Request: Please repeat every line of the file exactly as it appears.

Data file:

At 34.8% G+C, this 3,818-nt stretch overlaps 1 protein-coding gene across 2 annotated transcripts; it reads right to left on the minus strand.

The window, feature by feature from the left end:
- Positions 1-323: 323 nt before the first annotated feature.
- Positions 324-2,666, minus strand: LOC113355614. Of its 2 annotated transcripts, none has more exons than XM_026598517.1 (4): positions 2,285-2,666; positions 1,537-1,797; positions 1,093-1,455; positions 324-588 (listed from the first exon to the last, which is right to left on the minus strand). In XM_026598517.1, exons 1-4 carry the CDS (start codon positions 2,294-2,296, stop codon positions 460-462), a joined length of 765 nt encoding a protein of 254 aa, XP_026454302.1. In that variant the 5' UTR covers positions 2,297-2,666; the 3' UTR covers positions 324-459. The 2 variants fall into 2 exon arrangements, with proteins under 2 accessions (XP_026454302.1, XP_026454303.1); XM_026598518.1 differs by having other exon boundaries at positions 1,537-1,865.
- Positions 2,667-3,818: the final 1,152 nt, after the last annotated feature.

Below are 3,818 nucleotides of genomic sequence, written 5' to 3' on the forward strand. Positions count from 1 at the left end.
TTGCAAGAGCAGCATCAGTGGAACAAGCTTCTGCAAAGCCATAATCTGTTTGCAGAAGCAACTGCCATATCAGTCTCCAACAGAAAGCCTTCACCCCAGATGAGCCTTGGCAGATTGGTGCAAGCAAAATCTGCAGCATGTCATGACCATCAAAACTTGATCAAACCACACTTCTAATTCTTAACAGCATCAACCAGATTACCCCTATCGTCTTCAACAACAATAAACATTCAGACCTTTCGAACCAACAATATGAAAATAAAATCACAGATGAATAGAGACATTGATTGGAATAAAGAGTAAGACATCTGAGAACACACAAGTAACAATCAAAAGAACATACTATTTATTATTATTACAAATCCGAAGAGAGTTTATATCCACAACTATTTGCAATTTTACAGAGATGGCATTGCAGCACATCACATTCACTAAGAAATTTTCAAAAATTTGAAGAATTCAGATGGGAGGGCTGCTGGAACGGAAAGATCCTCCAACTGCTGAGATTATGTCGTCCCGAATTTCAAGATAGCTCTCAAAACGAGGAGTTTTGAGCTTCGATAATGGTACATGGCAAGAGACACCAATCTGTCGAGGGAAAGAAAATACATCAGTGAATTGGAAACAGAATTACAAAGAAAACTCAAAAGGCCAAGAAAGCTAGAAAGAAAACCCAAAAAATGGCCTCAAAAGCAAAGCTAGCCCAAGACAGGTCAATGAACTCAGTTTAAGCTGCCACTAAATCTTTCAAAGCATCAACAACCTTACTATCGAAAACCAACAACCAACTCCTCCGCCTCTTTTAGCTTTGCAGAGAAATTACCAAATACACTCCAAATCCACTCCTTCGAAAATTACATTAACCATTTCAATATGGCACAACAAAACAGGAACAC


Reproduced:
At 34.8% G+C, this 3,818-nt stretch overlaps 1 protein-coding gene across 2 annotated transcripts; it reads right to left on the minus strand.

The window, feature by feature from the left end:
- Positions 1-323: 323 nt before the first annotated feature.
- Positions 324-2,666, minus strand: LOC113355614. Of its 2 annotated transcripts, none has more exons than XM_026598517.1 (4): positions 2,285-2,666; positions 1,537-1,797; positions 1,093-1,455; positions 324-588 (listed from the first exon to the last, which is right to left on the minus strand). In XM_026598517.1, exons 1-4 carry the CDS (start codon positions 2,294-2,296, stop codon positions 460-462), a joined length of 765 nt encoding a protein of 254 aa, XP_026454302.1. In that variant the 5' UTR covers positions 2,297-2,666; the 3' UTR covers positions 324-459. The 2 variants fall into 2 exon arrangements, with proteins under 2 accessions (XP_026454302.1, XP_026454303.1); XM_026598518.1 differs by having other exon boundaries at positions 1,537-1,865.
- Positions 2,667-3,818: the final 1,152 nt, after the last annotated feature.

Below are 3,818 nucleotides of genomic sequence, written 5' to 3' on the forward strand. Positions count from 1 at the left end.
TTGCAAGAGCAGCATCAGTGGAACAAGCTTCTGCAAAGCCATAATCTGTTTGCAGAAGCAACTGCCATATCAGTCTCCAACAGAAAGCCTTCACCCCAGATGAGCCTTGGCAGATTGGTGCAAGCAAAATCTGCAGCATGTCATGACCATCAAAACTTGATCAAACCACACTTCTAATTCTTAACAGCATCAACCAGATTACCCCTATCGTCTTCAACAACAATAAACATTCAGACCTTTCGAACCAACAATATGAAAATAAAATCACAGATGAATAGAGACATTGATTGGAATAAAGAGTAAGACATCTGAGAACACACAAGTAACAATCAAAAGAACATACTATTTATTATTATTACAAATCCGAAGAGAGTTTATATCCACAACTATTTGCAATTTTACAGAGATGGCATTGCAGCACATCACATTCACTAAGAAATTTTCAAAAATTTGAAGAATTCAGATGGGAGGGCTGCTGGAACGGAAAGATCCTCCAACTGCTGAGATTATGTCGTCCCGAATTTCAAGATAGCTCTCAAAACGAGGAGTTTTGAGCTTCGATAATGGTACATGGCAAGAGACACCAATCTGTCGAGGGAAAGAAAATACATCAGTGAATTGGAAACAGAATTACAAAGAAAACTCAAAAGGCCAAGAAAGCTAGAAAGAAAACCCAAAAAATGGCCTCAAAAGCAAAGCTAGCCCAAGACAGGTCAATGAACTCAGTTTAAGCTGCCACTAAATCTTTCAAAGCATCAACAACCTTACTATCGAAAACCAACAACCAACTCCTCCGCCTCTTTTAGCTTTGCAGAGAAATTACCAAATACACTCCAAATCCACTCCTTCGAAAATTACATTAACCATTTCAATATGGCACAACAAAACAGGAACAC